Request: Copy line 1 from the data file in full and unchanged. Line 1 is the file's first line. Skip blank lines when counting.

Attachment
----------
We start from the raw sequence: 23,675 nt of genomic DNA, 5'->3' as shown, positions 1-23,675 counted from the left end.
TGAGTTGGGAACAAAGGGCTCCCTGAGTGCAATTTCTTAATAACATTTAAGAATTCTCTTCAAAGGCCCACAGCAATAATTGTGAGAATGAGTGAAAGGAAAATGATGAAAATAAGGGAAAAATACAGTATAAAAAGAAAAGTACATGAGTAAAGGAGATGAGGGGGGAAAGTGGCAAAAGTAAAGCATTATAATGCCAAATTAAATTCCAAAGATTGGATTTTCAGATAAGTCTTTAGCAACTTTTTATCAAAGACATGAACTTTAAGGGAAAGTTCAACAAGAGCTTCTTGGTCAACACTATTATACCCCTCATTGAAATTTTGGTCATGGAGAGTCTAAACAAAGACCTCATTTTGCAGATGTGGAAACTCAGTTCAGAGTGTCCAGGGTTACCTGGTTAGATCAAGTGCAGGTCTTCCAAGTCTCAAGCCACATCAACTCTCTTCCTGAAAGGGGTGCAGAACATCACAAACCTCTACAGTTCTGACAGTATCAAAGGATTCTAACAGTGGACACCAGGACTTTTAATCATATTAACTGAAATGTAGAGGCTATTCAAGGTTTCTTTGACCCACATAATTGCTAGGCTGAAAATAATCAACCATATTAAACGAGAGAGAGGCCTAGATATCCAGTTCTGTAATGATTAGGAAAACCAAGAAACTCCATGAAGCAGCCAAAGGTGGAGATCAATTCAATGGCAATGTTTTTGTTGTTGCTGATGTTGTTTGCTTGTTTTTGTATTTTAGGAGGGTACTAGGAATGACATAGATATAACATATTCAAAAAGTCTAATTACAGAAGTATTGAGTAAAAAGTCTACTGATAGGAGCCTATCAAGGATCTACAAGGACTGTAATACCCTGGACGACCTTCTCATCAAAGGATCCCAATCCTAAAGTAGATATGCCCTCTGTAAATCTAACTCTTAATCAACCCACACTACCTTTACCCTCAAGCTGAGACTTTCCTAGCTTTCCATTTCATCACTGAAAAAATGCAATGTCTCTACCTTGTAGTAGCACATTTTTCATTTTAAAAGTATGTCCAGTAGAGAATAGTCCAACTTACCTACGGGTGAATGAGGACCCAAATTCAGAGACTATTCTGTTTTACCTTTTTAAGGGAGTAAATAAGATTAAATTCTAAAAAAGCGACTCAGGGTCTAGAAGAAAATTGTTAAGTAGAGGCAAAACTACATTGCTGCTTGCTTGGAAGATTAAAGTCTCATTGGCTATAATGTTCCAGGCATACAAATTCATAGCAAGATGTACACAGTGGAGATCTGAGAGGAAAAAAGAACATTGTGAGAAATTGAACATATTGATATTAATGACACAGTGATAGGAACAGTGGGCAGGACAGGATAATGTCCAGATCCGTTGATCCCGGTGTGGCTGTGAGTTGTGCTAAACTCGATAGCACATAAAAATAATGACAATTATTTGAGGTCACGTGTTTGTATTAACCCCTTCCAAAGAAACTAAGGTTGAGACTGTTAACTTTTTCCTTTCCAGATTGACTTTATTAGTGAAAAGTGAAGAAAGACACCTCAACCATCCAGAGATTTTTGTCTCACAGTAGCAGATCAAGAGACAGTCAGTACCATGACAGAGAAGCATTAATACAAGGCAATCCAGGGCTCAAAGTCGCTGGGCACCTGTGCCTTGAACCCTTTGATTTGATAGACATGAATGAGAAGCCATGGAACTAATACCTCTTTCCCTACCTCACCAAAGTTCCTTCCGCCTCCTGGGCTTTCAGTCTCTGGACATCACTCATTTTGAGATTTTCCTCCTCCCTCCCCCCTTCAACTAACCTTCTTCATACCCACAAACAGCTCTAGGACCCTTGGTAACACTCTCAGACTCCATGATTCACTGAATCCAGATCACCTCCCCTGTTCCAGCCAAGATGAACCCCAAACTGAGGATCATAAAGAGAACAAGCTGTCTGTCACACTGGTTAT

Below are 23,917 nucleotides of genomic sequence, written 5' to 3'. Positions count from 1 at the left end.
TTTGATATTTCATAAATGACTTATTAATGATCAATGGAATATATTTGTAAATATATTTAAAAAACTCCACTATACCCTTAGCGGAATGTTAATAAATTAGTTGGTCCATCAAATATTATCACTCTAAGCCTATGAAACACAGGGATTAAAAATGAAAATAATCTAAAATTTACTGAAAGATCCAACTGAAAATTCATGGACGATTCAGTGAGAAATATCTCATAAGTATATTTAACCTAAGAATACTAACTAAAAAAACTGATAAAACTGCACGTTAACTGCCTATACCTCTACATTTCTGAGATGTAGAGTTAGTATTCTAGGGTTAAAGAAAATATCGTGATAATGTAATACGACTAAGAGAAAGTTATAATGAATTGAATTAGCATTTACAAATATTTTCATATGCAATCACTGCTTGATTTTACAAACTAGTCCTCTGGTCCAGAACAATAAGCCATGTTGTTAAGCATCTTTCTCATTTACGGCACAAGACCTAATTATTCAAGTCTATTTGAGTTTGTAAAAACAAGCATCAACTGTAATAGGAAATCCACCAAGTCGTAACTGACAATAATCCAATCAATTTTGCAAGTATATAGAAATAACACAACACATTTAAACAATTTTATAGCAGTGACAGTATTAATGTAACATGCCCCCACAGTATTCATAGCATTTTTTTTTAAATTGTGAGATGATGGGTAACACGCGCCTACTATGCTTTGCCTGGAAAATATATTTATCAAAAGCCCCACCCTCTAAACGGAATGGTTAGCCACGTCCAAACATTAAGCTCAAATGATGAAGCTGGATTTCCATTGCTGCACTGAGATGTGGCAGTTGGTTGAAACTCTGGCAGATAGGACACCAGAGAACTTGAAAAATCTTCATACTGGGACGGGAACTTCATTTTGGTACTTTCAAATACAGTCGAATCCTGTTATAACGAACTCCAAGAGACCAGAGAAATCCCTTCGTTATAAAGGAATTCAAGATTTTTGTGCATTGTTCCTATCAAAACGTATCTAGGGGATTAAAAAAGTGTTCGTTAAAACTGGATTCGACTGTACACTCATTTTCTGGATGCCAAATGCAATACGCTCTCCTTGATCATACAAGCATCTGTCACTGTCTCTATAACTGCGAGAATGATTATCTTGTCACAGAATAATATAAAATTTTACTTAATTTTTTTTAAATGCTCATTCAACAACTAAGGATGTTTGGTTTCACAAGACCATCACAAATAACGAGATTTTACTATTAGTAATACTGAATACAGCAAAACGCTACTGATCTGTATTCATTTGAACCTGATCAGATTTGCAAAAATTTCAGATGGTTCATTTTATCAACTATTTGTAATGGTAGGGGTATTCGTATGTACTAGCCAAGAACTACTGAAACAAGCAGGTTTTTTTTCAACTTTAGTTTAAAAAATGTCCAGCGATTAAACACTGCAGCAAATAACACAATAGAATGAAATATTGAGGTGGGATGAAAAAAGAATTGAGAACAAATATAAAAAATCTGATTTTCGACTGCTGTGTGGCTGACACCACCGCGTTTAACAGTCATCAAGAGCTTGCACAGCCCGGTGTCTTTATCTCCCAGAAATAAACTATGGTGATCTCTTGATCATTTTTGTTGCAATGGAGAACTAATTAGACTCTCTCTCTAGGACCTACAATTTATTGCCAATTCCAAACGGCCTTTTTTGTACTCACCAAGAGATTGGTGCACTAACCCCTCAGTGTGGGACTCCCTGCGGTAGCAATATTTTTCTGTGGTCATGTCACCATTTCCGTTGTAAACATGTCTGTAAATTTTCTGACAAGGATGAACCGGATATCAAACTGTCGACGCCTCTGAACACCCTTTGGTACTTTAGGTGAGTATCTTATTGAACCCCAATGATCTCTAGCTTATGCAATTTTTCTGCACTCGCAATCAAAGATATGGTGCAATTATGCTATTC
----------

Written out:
We start from the raw sequence: 23,675 nt of genomic DNA, 5'->3' as shown, positions 1-23,675 counted from the left end.